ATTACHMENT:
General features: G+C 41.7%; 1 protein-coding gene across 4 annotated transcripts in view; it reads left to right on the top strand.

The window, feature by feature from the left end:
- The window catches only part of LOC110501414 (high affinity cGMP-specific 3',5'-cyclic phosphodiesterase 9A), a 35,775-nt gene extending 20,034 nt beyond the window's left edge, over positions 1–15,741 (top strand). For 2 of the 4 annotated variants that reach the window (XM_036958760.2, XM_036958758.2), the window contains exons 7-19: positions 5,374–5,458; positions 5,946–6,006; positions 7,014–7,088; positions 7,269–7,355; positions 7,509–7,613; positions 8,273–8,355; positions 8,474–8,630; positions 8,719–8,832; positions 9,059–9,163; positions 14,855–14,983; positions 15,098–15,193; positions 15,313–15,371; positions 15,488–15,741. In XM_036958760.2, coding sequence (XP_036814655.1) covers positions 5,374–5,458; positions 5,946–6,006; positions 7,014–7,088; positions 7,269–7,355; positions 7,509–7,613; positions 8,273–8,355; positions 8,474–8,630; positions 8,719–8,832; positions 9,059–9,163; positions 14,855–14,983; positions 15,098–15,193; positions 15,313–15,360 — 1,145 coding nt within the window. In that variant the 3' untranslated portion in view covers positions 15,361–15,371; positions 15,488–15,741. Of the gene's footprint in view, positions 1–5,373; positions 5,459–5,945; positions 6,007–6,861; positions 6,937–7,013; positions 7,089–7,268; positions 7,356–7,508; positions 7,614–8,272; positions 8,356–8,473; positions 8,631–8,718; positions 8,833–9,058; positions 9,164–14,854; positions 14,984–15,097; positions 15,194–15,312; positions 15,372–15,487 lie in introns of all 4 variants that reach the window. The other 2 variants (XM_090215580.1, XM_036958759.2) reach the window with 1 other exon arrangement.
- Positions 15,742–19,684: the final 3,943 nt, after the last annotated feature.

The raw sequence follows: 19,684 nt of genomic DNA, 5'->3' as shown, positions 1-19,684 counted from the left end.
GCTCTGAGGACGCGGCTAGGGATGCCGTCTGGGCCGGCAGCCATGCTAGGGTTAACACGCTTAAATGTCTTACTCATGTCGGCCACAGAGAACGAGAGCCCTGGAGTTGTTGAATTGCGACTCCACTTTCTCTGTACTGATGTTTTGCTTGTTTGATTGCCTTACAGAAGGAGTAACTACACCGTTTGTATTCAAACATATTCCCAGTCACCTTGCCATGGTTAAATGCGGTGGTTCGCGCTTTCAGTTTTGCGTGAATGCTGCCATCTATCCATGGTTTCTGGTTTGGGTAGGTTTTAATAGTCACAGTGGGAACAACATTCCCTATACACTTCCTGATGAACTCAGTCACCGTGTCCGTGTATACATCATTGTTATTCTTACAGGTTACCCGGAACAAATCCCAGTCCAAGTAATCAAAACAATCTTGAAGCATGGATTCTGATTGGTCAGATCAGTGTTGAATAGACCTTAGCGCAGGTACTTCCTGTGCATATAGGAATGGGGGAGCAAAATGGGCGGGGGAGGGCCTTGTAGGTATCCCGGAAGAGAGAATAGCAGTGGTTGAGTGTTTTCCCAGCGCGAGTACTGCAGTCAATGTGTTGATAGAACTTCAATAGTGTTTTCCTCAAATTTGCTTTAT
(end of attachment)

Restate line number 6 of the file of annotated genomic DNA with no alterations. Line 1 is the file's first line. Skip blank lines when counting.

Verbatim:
GCTCTGAGGACGCGGCTAGGGATGCCGTCTGGGCCGGCAGCCATGCTAGGGTTAACACGCTTAAATGTCTTACTCATGTCGGCCACAGAGAACGAGAGCCCTGGAGTTGTTGAATTGCGACTCCACTTTCTCTGTACTGATGTTTTGCTTGTTTGATTGCCTTACAGAAGGAGTAACTACACCGTTTGTATTCAAACATATTCCCAGTCACCTTGCCATGGTTAAATGCGGTGGTTCGCGCTTTCAGTTTTGCGTGAATGCTGCCATCTATCCATGGTTTCTGGTTTGGGTAGGTTTTAATAGTCACAGTGGGAACAACATTCCCTATACACTTCCTGATGAACTCAGTCACCGTGTCCGTGTATACATCATTGTTATTCTTACAGGTTACCCGGAACAAATCCCAGTCCAAGTAATCAAAACAATCTTGAAGCATGGATTCTGATTGGTCAGATCAGTGTTGAATAGACCTTAGCGCAGGTACTTCCTGTGCATATAGGAATGGGGGAGCAAAATGGGCGGGGGAGGGCCTTGTAGGTATCCCGGAAGAGAGAATAGCAGTGGTTGAGTGTTTTCCCAGCGCGAGTACTGCAGTCAATGTGTTGATAGAACTTCAATAGTGTTTTCCTCAAATTTGCTTTAT